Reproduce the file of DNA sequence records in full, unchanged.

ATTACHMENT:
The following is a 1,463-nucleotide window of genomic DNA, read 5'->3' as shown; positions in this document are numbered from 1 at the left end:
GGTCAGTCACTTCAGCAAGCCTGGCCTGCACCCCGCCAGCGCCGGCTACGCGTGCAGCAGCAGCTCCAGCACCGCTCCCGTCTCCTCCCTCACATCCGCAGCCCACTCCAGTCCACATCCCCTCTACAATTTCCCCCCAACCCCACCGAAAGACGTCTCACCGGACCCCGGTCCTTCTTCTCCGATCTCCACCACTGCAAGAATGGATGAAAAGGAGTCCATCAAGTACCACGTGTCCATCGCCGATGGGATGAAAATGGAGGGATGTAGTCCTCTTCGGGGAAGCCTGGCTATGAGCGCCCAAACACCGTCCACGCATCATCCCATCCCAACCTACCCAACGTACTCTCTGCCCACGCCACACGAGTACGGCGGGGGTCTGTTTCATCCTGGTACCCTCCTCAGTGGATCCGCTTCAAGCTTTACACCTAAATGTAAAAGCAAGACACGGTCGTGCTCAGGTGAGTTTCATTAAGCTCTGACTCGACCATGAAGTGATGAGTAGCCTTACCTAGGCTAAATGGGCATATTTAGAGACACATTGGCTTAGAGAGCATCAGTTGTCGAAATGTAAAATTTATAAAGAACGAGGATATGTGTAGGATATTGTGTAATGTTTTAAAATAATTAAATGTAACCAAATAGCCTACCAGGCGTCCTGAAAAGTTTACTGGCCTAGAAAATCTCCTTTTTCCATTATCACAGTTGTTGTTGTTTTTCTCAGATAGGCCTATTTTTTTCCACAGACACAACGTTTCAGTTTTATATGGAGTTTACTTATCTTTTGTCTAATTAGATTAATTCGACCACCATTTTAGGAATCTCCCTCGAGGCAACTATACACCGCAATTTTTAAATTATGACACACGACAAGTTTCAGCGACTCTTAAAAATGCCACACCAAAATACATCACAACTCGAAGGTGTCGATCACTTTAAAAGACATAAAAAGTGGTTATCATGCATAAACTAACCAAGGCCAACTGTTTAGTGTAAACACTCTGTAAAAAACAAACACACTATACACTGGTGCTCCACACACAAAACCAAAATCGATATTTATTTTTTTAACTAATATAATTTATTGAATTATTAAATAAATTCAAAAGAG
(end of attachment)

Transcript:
The following is a 1,463-nucleotide window of genomic DNA, read 5'->3' as shown; positions in this document are numbered from 1 at the left end:
GGTCAGTCACTTCAGCAAGCCTGGCCTGCACCCCGCCAGCGCCGGCTACGCGTGCAGCAGCAGCTCCAGCACCGCTCCCGTCTCCTCCCTCACATCCGCAGCCCACTCCAGTCCACATCCCCTCTACAATTTCCCCCCAACCCCACCGAAAGACGTCTCACCGGACCCCGGTCCTTCTTCTCCGATCTCCACCACTGCAAGAATGGATGAAAAGGAGTCCATCAAGTACCACGTGTCCATCGCCGATGGGATGAAAATGGAGGGATGTAGTCCTCTTCGGGGAAGCCTGGCTATGAGCGCCCAAACACCGTCCACGCATCATCCCATCCCAACCTACCCAACGTACTCTCTGCCCACGCCACACGAGTACGGCGGGGGTCTGTTTCATCCTGGTACCCTCCTCAGTGGATCCGCTTCAAGCTTTACACCTAAATGTAAAAGCAAGACACGGTCGTGCTCAGGTGAGTTTCATTAAGCTCTGACTCGACCATGAAGTGATGAGTAGCCTTACCTAGGCTAAATGGGCATATTTAGAGACACATTGGCTTAGAGAGCATCAGTTGTCGAAATGTAAAATTTATAAAGAACGAGGATATGTGTAGGATATTGTGTAATGTTTTAAAATAATTAAATGTAACCAAATAGCCTACCAGGCGTCCTGAAAAGTTTACTGGCCTAGAAAATCTCCTTTTTCCATTATCACAGTTGTTGTTGTTTTTCTCAGATAGGCCTATTTTTTTCCACAGACACAACGTTTCAGTTTTATATGGAGTTTACTTATCTTTTGTCTAATTAGATTAATTCGACCACCATTTTAGGAATCTCCCTCGAGGCAACTATACACCGCAATTTTTAAATTATGACACACGACAAGTTTCAGCGACTCTTAAAAATGCCACACCAAAATACATCACAACTCGAAGGTGTCGATCACTTTAAAAGACATAAAAAGTGGTTATCATGCATAAACTAACCAAGGCCAACTGTTTAGTGTAAACACTCTGTAAAAAACAAACACACTATACACTGGTGCTCCACACACAAAACCAAAATCGATATTTATTTTTTTAACTAATATAATTTATTGAATTATTAAATAAATTCAAAAGAG